Simone Sebastian has the story for you.

How nice to know that kids as young as six years old are adopting this immoral subculture that glorifies criminals!

For those who remember, I actually warned about this trend in my post concerning the decadent nature of suburban living, where I explicitly mentioned how much suburban kids "put on the charade of acting like real gangstas from the ghettos" and offered the advice of allowing these kids the chance "to live out their fantasy and see what gangsta life is really about."

Only differences is that I assumed this phenomena was by and large restricted to teenagers, not mentioning anything about pre-adolescent children.

I have very little to say about this, except that this only shows how far our culture has degraded!

Sunday, March 19, 2006

There is no such thing as man!

A classic quote taking aim at the cosmopolitan worldview, spoken by a devout Catholic!

"[T]here is no such thing as man in the world. During my life, I have seen Frenchmen, Italians, Russians, and so on; thanks to Montesquieu, I even know that one can be Persian; but I must say, as for man, I have never come across him anywhere; if he exists, he is completely unknown to me."
--Joseph de Maistre Considerations on France

Why Rebellion is pointless!

It's no secret that much in the world is messed up. It's no secret that many things need to change. That's not the secret. The real secret is what is the most effective way of changing the world and challenging the corruption one finds in society? Sadly, most peoples' perception of challenging corruption in society in the end really doesn't amount to much.

That's the argument put forth by Joseph Heath and Andrew Potter in their recent book Nation of Rebels : Why Counterculture Became Consumer Culture. In this earth-shaking book, the authors challenge many of the short-comings of many countercultural movements, and how in the long-run they don't achieve anything significant.

Far too often, countercultural movements engage in what is termed social deviance as opposed to genuine social dissent. That means rather than actually challenging the cultural and philosophical basis of the society they oppose, they simply deviate from the norms of that society. This usually involves adopting different forms of dress, speech, or behavior than those accepted by normal society.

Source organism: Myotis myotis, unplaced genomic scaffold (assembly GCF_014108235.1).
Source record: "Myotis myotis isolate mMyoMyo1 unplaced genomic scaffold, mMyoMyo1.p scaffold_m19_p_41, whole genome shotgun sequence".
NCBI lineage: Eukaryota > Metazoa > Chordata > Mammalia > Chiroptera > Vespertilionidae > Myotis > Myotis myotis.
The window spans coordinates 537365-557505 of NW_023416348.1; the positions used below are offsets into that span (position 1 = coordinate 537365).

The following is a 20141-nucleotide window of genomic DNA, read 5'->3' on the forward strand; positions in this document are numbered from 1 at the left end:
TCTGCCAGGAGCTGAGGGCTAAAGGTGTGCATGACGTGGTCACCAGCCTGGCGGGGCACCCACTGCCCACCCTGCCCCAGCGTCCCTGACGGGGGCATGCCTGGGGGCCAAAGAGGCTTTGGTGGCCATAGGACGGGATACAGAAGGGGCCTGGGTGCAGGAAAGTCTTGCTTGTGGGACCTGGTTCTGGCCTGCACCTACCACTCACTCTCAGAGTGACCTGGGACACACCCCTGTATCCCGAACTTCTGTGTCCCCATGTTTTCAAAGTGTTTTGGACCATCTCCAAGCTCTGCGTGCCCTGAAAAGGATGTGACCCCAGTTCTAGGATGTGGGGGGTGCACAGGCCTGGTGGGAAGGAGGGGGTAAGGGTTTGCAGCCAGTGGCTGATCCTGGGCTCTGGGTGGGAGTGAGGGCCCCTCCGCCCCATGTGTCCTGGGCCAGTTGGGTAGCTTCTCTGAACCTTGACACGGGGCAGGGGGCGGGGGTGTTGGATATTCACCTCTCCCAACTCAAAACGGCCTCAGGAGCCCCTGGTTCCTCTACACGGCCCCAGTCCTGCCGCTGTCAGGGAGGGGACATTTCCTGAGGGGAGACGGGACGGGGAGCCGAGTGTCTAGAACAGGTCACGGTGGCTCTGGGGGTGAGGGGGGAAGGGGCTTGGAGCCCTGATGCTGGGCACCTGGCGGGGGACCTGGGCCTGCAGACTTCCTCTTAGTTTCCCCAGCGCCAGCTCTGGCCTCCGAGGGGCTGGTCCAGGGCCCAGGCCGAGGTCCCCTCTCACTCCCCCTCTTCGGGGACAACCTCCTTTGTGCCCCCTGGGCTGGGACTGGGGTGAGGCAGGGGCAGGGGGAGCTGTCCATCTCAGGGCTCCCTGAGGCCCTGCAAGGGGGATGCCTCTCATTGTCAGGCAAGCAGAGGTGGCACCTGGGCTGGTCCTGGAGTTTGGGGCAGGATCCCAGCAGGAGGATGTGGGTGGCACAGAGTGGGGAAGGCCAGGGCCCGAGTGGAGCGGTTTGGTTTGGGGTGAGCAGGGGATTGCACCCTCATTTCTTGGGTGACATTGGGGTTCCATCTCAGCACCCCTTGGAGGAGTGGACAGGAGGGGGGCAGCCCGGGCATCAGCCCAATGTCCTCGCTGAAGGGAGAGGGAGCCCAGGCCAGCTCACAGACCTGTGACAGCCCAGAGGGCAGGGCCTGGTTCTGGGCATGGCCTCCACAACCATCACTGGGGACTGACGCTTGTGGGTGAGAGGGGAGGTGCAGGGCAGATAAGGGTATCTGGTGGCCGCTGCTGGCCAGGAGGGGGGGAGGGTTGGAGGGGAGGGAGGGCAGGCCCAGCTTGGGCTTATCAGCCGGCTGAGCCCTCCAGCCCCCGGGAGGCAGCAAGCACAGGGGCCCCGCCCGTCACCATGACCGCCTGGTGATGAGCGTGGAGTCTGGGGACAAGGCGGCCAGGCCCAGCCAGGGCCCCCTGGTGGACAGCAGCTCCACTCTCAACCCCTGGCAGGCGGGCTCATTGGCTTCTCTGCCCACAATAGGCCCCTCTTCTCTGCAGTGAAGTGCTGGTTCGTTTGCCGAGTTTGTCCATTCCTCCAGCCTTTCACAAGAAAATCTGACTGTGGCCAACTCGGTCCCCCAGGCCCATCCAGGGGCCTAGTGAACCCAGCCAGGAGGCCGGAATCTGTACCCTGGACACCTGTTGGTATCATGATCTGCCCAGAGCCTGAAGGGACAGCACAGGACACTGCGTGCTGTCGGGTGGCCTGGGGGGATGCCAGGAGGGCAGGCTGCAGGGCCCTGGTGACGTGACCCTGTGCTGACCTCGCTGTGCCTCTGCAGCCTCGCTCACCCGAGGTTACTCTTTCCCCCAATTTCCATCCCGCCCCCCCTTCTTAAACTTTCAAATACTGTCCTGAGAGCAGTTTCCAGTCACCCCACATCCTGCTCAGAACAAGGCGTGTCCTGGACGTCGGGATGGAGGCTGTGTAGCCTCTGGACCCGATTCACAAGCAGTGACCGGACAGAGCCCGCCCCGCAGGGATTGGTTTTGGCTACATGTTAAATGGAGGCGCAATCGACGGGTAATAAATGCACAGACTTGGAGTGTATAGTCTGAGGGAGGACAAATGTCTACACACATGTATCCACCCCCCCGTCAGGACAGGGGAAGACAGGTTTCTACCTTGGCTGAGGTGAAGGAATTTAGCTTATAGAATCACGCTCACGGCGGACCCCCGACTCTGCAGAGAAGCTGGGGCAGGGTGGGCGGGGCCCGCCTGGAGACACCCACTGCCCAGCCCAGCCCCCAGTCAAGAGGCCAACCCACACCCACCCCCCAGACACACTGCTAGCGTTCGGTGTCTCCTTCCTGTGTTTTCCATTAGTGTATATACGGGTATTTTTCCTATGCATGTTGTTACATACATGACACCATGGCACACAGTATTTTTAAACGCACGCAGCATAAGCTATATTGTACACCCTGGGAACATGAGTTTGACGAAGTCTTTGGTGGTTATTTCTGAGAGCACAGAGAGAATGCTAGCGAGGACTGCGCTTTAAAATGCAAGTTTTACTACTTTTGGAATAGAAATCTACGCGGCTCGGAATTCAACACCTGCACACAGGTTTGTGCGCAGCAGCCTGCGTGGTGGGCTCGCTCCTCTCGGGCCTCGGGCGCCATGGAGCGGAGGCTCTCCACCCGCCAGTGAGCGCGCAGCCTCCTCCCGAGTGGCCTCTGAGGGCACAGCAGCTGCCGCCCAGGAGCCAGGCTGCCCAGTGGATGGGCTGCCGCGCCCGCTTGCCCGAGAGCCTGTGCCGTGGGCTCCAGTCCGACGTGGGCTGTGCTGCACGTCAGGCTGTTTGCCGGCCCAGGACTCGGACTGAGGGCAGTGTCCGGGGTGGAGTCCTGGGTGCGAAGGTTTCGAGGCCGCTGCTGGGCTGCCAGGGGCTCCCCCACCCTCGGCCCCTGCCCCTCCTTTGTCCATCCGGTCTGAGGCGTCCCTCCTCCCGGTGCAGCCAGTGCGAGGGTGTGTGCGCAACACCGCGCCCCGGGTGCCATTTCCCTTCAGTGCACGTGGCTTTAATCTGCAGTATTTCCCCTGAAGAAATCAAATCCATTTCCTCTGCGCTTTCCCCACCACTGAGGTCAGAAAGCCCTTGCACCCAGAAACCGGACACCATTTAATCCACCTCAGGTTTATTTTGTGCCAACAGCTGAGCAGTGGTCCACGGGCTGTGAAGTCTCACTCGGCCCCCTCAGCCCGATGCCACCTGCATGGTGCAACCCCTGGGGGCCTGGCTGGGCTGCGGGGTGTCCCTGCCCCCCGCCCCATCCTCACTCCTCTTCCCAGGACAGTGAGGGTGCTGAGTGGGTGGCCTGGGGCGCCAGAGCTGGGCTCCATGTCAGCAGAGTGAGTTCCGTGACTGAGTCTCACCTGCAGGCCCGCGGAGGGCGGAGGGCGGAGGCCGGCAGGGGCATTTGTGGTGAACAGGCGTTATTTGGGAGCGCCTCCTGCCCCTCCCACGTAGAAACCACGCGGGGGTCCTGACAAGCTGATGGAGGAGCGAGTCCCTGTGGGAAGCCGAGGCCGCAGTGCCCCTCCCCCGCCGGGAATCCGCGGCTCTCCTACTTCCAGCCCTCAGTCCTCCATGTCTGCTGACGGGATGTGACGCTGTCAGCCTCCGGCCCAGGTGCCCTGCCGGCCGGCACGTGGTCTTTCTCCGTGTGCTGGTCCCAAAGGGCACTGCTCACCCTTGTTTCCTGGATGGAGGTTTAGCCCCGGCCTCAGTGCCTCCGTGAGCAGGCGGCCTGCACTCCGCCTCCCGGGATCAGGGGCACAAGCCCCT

Yet people who engage in such activities honestly believe they are challenging the status quo, when in fact they are not. All too often, these "alternative" lifestyles go mainstream and become the latest "coolest" trend or fad. The market seizes the commercial potential of these lifestyles and seeks to cash in. The market knows all too well the potential value of rebellion. Everybody wants to "stick it to the man". Yet in the long-run, it doesn't achieve anything important.

At worse, as the authors argue, it can lead to the glorification of behaviors that are outright anti-social. This is especially true with the Hip-Hop subculture; were gangsters, pimps, whores, and so on are portrayed as figures to be admired. In any sane society, these figures would have been looked down upon and restricted to the margins.

Nevertheless, there are several flaws with the authors arguments. Many of these flaws are addressed in Michael Sandlin's review of the book, although he's speaking from a New Leftist perspective (which is quite clear when you read the piece). However, Sandlin is correct in many points in criticizing the authors, particularly how many of the book's conclusions amount to nothing more than justifications for the corporate status quo. And the fact the author honestly argues that the McDonald's sells fries that are superior to anything found in half the bistros in Paris is also quite absurd. I also take particular issue with the authors' negative review of E.F. Schumacher's Small Is Beautiful and his theories of appropriate technology.

However despite all this, Joseph Heath and Andrew Potter have done a fine job of exposing many of the flaws that are common to countercultural movements. If genuine change is to occur within society, these flaws must be avoided as much as possible.

An Anarchist essay titled "Don't Defy Authority, Reject It!!", also takes aim at the rebellious spirit found within popular culture and how it only reinforces the status quo. As the article states, rebellion means nothing more than "go ahead, bitch all you want; you're effectively powerless in this system. Let off some steam. Defy authority. 'Be young, have fun, drink Pepsi.'"

What is needed is a full rejection of the status quo, since it is "far deeper in scope and breadth. It is not mere rebellion for the sake of style and fashion; rather, it is the refusal to accept oppression, and unwillingness to oppress, yourself."

Possibly one of the few times I find myself in (partial) agreement with Anarchists.

Wednesday, March 15, 2006

Uncle Sam needs you, but doesn't want you!